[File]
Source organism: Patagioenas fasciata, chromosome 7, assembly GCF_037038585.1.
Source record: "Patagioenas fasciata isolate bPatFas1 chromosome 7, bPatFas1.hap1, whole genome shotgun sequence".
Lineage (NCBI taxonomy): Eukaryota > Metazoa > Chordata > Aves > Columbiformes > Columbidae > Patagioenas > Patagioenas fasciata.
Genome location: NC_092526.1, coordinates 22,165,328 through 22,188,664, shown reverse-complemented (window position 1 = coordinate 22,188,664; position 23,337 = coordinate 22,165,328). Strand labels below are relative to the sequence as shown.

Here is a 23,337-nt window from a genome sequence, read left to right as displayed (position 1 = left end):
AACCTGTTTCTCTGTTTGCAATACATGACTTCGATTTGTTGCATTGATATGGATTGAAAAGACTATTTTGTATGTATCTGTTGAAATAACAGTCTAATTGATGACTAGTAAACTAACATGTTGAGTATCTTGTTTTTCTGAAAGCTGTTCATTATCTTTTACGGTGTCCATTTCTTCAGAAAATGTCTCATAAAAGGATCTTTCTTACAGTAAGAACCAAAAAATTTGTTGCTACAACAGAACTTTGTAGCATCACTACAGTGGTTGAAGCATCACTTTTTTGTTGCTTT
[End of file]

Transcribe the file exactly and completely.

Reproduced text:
Source organism: Patagioenas fasciata, chromosome 7, assembly GCF_037038585.1.
Source record: "Patagioenas fasciata isolate bPatFas1 chromosome 7, bPatFas1.hap1, whole genome shotgun sequence".
Lineage (NCBI taxonomy): Eukaryota > Metazoa > Chordata > Aves > Columbiformes > Columbidae > Patagioenas > Patagioenas fasciata.
Genome location: NC_092526.1, coordinates 22,165,328 through 22,188,664, shown reverse-complemented (window position 1 = coordinate 22,188,664; position 23,337 = coordinate 22,165,328). Strand labels below are relative to the sequence as shown.

Here is a 23,337-nt window from a genome sequence, read left to right as displayed (position 1 = left end):
AACCTGTTTCTCTGTTTGCAATACATGACTTCGATTTGTTGCATTGATATGGATTGAAAAGACTATTTTGTATGTATCTGTTGAAATAACAGTCTAATTGATGACTAGTAAACTAACATGTTGAGTATCTTGTTTTTCTGAAAGCTGTTCATTATCTTTTACGGTGTCCATTTCTTCAGAAAATGTCTCATAAAAGGATCTTTCTTACAGTAAGAACCAAAAAATTTGTTGCTACAACAGAACTTTGTAGCATCACTACAGTGGTTGAAGCATCACTTTTTTGTTGCTTT